I must have been forgotten by all the Sapa guides, as I was left to my own devices, for which I was glad, as my feet were simply too sore to move, and hence, I spent a leisurely afternoon at cool and calm Sapa, reading my book, chatting with people who came by, and watching the Singapore football team in action against the Vietnamese team. (or as I like to put it, watching my parent’s tax dollars roll)
It’s quite interesting to sit and watch the world bustle around you, you notice many amusing things, for example, two Korean boys running to the receptionist distraught, because they locked themselves out of their own room, or that ‘atas’ Singaporean yuppie trying to masquerade as a backpacker, when she ahd come back from Cat Cat (for the record, Cat Cat is the dead easiest trekking route that you wouldn’t break sweat over), bitching to all Caucasian males around me about the journey, whilst acting as if I didn’t exist even though I said ‘Hi’ to her in the morning. She’s probably a closet SPG trying to look “in”, amusing.
At approximately 16 30, I boarded the bus. Sleeping on the bus was a good idea, versus being awake, and watching the bus hurl down the winding roads of the mountain at 100+km/h. On the way down, the bus driver almost knocked into a toddler due to his fast and reckless driving, but instead of feeling apologetic, he seemed to thave hurled verbal abuses at the child’s guardian. Hmph!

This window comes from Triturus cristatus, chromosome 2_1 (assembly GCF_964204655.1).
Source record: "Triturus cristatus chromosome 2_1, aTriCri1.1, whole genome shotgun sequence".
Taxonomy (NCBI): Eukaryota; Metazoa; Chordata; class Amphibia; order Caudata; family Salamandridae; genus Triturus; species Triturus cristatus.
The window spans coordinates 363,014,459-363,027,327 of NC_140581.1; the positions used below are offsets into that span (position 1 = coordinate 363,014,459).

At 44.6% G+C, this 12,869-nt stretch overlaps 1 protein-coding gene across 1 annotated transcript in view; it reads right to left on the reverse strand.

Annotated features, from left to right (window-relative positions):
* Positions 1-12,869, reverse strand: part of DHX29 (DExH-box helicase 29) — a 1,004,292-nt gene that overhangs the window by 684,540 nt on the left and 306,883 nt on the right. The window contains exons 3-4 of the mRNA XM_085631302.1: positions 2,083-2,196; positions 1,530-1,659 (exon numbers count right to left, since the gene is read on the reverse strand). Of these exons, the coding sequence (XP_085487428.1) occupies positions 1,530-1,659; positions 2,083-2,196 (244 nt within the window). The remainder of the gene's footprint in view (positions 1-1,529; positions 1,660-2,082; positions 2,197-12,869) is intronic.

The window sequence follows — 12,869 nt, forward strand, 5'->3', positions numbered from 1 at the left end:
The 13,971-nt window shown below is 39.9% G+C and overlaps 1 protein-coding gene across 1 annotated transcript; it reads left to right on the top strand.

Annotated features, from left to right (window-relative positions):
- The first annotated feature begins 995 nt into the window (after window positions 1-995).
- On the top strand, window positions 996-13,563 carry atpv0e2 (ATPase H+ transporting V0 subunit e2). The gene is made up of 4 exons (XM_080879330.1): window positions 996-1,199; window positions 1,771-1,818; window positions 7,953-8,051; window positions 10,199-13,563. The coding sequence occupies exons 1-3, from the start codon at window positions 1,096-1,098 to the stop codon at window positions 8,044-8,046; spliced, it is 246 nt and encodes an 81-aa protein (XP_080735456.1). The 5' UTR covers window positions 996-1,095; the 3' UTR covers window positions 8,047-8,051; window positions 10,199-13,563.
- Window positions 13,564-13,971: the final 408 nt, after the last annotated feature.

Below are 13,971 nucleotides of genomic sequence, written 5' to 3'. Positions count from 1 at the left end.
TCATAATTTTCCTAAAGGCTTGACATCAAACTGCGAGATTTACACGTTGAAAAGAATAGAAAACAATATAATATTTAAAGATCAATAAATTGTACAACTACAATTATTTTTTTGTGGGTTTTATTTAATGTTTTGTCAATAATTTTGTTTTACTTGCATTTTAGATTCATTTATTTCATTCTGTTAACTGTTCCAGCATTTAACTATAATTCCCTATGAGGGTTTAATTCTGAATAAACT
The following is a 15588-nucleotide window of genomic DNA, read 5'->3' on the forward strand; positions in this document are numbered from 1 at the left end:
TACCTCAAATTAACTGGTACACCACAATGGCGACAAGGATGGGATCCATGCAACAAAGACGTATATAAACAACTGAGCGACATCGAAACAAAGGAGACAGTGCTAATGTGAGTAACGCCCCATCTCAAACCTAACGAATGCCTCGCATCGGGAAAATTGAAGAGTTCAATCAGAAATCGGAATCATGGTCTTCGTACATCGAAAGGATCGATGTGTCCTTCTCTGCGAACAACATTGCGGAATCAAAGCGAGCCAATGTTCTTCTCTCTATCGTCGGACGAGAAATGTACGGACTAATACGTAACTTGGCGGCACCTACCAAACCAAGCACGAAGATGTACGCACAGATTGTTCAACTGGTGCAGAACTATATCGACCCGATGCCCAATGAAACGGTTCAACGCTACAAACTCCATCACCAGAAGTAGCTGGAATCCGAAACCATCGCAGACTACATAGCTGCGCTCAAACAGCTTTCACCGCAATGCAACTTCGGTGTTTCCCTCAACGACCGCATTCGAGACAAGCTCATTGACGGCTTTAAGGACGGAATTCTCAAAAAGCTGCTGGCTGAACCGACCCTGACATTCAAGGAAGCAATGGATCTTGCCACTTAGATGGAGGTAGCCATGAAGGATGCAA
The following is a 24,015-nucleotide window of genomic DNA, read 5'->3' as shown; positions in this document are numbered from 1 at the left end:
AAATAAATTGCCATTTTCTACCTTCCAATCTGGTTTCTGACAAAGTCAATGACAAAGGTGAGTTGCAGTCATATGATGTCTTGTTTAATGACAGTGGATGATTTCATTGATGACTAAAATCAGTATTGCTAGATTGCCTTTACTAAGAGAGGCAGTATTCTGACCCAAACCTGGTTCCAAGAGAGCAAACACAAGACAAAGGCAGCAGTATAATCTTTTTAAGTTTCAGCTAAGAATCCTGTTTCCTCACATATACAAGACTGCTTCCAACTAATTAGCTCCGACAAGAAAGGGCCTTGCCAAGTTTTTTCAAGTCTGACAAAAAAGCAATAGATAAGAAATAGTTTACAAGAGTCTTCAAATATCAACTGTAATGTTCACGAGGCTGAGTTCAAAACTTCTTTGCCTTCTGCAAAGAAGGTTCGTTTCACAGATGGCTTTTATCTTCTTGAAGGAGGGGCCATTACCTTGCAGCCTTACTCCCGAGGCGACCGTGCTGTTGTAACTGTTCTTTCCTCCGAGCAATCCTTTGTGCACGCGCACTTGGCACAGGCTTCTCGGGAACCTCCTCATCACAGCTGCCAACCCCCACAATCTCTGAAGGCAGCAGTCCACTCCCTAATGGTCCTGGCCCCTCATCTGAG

Dinner was at Lao Cai, though the food served at the restaurant is an exact replica of what they serve at the Sapa Hotel, spelling mistakes intact. (think French Fried) Due to the nature of the crowds, I chose to seat myself near the two Korean boys. (yes, the same two who locked themselves out of the hotel back at Sapa) Perhaps due to their natural instinct to watch out for one of their own (Asians), they kindly walked with me to the train station in the dark, and offered to make arrangements for the three of us to get back to the Old Quarter together, since we were slated to arrive at 04 30. How nice of them!
I was thrown together with a Canadian couple in the train. They are pretty nice people, and we got a great laugh about the shoeshine boy’s sales jingle which went: “Uncle Ho shoeshine, best in Vietnam. No number one, no pay.”. That little tyke, who’s probably less than 10, was so persistant that he stood there and repeated his jingle for a full five mintues before moving on to the next cabin. Further disturbances of this nature was nipped in the bud, when the Canadian guy just bolted the door with a satisfied, “Ah ha!”
Traditional Knick knacks for sale in Sapa
Traditional Knick knacks for sale